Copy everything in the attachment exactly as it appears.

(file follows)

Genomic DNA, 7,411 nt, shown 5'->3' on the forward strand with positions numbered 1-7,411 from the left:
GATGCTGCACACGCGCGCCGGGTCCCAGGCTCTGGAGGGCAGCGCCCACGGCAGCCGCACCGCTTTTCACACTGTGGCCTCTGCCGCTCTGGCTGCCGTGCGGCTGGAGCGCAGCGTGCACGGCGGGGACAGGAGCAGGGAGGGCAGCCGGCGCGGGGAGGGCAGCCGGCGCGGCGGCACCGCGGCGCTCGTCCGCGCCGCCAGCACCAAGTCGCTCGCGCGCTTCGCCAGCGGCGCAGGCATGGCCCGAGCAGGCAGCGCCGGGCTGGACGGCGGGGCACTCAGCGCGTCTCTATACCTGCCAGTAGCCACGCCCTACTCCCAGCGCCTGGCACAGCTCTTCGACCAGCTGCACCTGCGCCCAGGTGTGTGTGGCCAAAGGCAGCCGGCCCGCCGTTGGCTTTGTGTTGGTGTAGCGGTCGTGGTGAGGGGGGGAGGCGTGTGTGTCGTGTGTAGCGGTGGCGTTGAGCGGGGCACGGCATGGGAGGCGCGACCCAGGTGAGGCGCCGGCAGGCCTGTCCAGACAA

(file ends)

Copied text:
Genomic DNA, 7,411 nt, shown 5'->3' on the forward strand with positions numbered 1-7,411 from the left:
GATGCTGCACACGCGCGCCGGGTCCCAGGCTCTGGAGGGCAGCGCCCACGGCAGCCGCACCGCTTTTCACACTGTGGCCTCTGCCGCTCTGGCTGCCGTGCGGCTGGAGCGCAGCGTGCACGGCGGGGACAGGAGCAGGGAGGGCAGCCGGCGCGGGGAGGGCAGCCGGCGCGGCGGCACCGCGGCGCTCGTCCGCGCCGCCAGCACCAAGTCGCTCGCGCGCTTCGCCAGCGGCGCAGGCATGGCCCGAGCAGGCAGCGCCGGGCTGGACGGCGGGGCACTCAGCGCGTCTCTATACCTGCCAGTAGCCACGCCCTACTCCCAGCGCCTGGCACAGCTCTTCGACCAGCTGCACCTGCGCCCAGGTGTGTGTGGCCAAAGGCAGCCGGCCCGCCGTTGGCTTTGTGTTGGTGTAGCGGTCGTGGTGAGGGGGGGAGGCGTGTGTGTCGTGTGTAGCGGTGGCGTTGAGCGGGGCACGGCATGGGAGGCGCGACCCAGGTGAGGCGCCGGCAGGCCTGTCCAGACAA